The journey from Stockholm to Gothenburg is one of the most popular train routes in Sweden, but this is a way of doing it differently – and it’s perfect if you really wish you could travel in time as well as across the country. The Blue Train uses vintage 1960s carriages, modernized to offer Wi-Fi and plenty of charging spots, but preserving that retro feel.

For more options along the same route, SJ offers several departures each day or there’s the high-speed MTR Express.

Inlandsbanan

This 1,300-km route stretches almost the entire length of the country. Although originally built as a freight route, the Inlandsbanan is now aimed at tourists, running only during the summer months.

The train stops for meal and activity breaks, including swimming and fishing in the country’s lakes and berry-picking in the countryside, as well as pausing for photo opportunities – look out for reindeer, elk, lynx and wolves! It’s possible to extend the journey into neighbouring Norway, or choose one of the company’s package tours, with themes such as adventure travel or Sami culture.

Some of the southern parts involve switches to a bus if you do the full journey, but from Mora in the central Dalarna region, it’s a train-only experience. If you’ve only got a short time, the northernmost section (from Östersund to Gällivare) provides the most impressive views.

Travel time and ticket costs vary significantly depending on the route and package you choose, but the full trip is a long one! A 14-day pass starts at 1,995 kronor for over-25-year-olds (but two under-15s can travel for free), while a 10-day trip from Kristinehamn to Gällivare starts at 9,990 kronor for an adult sharing a double room. More information can be found here.

 

A post shared by Inlandsbanan (@inlandsbanan) on May 29, 2017 at 1:02am PDT

Kiruna – Narvik

Travel time: Between 2hrs 39 and 3hrs 22

Ticket cost: Starting from 115 kronor

A cheaper and faster option for exploring the north is to tackle the final stretch of the epic Stockholm to Narvik (Norway) route, one of the world’s most beautiful train journeys. Depending on the time of year, you might see the northern lights and midnight sun, go dog-sledding or check out the Ice Hotel, and all year round you’ll get views out over mountains and stunning scenery.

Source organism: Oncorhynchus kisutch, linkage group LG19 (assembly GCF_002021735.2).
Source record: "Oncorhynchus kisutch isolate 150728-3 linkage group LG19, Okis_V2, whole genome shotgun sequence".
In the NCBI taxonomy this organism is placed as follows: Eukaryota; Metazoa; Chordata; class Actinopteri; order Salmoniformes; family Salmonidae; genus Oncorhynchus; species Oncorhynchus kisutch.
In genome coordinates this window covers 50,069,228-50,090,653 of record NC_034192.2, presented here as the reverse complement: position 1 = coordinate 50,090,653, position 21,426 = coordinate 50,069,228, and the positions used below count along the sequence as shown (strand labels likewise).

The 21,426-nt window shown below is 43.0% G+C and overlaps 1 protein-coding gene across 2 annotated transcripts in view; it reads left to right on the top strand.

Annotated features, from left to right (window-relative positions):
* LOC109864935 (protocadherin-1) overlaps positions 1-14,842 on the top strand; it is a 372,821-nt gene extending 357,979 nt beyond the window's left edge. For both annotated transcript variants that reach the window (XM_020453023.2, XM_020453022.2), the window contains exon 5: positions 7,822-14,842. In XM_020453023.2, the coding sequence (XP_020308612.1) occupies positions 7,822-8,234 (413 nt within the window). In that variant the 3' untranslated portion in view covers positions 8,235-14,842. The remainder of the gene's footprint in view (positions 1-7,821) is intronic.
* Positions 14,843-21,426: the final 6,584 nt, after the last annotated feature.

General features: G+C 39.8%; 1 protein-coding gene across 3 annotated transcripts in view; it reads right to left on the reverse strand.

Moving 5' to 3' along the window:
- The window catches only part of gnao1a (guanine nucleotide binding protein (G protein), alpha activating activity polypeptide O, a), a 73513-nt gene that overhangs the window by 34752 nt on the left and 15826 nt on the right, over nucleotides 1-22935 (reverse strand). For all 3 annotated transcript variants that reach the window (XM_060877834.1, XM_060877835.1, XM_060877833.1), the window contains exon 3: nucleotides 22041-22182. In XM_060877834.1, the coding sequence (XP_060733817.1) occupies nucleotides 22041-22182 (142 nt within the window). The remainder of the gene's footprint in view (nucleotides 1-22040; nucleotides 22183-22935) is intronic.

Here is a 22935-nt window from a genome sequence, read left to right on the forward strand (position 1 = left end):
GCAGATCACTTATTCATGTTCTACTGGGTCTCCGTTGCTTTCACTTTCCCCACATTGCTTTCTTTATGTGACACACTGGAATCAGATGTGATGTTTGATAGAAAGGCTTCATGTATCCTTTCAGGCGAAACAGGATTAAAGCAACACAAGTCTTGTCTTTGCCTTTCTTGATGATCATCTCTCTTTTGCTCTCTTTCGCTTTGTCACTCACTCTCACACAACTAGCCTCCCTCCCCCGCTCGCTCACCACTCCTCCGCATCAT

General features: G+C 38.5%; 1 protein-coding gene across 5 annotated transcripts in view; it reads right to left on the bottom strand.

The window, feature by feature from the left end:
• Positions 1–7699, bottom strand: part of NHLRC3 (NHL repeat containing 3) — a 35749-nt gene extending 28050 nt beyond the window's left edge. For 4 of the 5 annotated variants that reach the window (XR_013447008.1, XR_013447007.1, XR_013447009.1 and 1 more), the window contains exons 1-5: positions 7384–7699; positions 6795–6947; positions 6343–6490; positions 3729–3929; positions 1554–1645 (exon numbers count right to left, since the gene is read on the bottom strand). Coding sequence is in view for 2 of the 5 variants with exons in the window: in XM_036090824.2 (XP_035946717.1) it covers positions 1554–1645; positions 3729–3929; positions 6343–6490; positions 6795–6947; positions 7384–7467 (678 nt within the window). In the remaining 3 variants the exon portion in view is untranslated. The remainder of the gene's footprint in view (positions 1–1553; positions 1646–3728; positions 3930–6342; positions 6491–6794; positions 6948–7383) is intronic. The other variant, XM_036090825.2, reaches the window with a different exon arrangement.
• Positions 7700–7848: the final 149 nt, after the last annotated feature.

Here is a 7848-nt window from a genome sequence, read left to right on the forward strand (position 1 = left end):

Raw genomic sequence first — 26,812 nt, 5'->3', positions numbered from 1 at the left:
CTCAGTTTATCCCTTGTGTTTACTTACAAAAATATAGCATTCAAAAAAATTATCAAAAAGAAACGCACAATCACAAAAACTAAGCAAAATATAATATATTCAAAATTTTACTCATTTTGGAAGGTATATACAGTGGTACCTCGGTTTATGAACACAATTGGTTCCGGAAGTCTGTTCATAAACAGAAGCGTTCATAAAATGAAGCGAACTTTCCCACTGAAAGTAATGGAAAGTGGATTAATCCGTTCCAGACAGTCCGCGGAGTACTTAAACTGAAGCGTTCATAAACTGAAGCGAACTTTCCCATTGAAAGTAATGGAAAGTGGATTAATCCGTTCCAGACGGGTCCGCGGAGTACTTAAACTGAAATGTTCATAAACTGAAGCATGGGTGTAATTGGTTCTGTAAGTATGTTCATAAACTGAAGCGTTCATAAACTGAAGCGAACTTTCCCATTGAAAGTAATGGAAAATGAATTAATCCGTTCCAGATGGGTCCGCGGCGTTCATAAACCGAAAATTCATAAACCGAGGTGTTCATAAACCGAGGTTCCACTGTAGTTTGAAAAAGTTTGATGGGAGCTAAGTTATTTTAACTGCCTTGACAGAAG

There’s also the option to get an Arctic Circle Pass, allowing you to get on and off the train at different stations (there are 12 to choose from), for up to three or seven days in total. You can reach Kiruna from Stockholm on an overnight train, with two services departing each day.

Malmö – Copenhagen

Travel time: Approximately 35 minutes

Ticket cost: Starting from around 122 kronor with the Öresundståg

Train is the fastest way to make the journey between these two stylish cities, and you’ll cross the famous Öresund Bridge. The trip should get off to a good start as Malmö’s train station is modern with award-winning architecture and plenty of facilities – and views from rail journeys across the world projected onto the walls while you wait for the train. 

The spectacular bridge. Photo: Johan Nilsson/TT

Lidköping – Mariestad (via Kinnekulle)

Travel time: Approximately 50 minutes

Ticket cost: Starting from around 106 kronor for second class

This stretch has been voted Sweden’s most scenic train journey, so it’s a beautiful starting point. 

You’ll ride over the Kinnekulle plateau mountain, passing through an area known for its stunning natural beauty and wildlife. Once in Mariestad, there are well-preserved 18th-century buildings to admire, the cathedral to visit, and the option of boat tours or bathing in the vast Lake Vänern.

Huskvarna – Bankeryd

Travel time: Approximately 16 minutes

Ticket cost: Starting from 33 kronor for an adult

It’s only a short trip, but if you sit on the east side of the train you’ll get a clear, uninterrupted view of Lake Vättern for the entire journey, making it well worth doing if you’re in the southern region of Jönköping. Find more information and book tickets through SL or directly with Jönköpings länstrafik.

Ljusdal – Ånge

Travel time: Approximately 1hr 4 minutes

Ticket cost: Starting from 95 kronor

SJ operates this route in the geographical centre of Sweden, taking in charming villages, vast forests and lakes such as Letssjön and Hennan along the way. Ånge is known for being the hometown of a surprisingly high number of Swedish musical acts, and there’s beautiful nature to explore, or you could get the train onwards to Sundsvall or to Trondheim, Norway in the opposite direction.

Torsby – Kil

Travel time: Approximately 1hr 15 minutes

Ticket cost: From around 145 kronor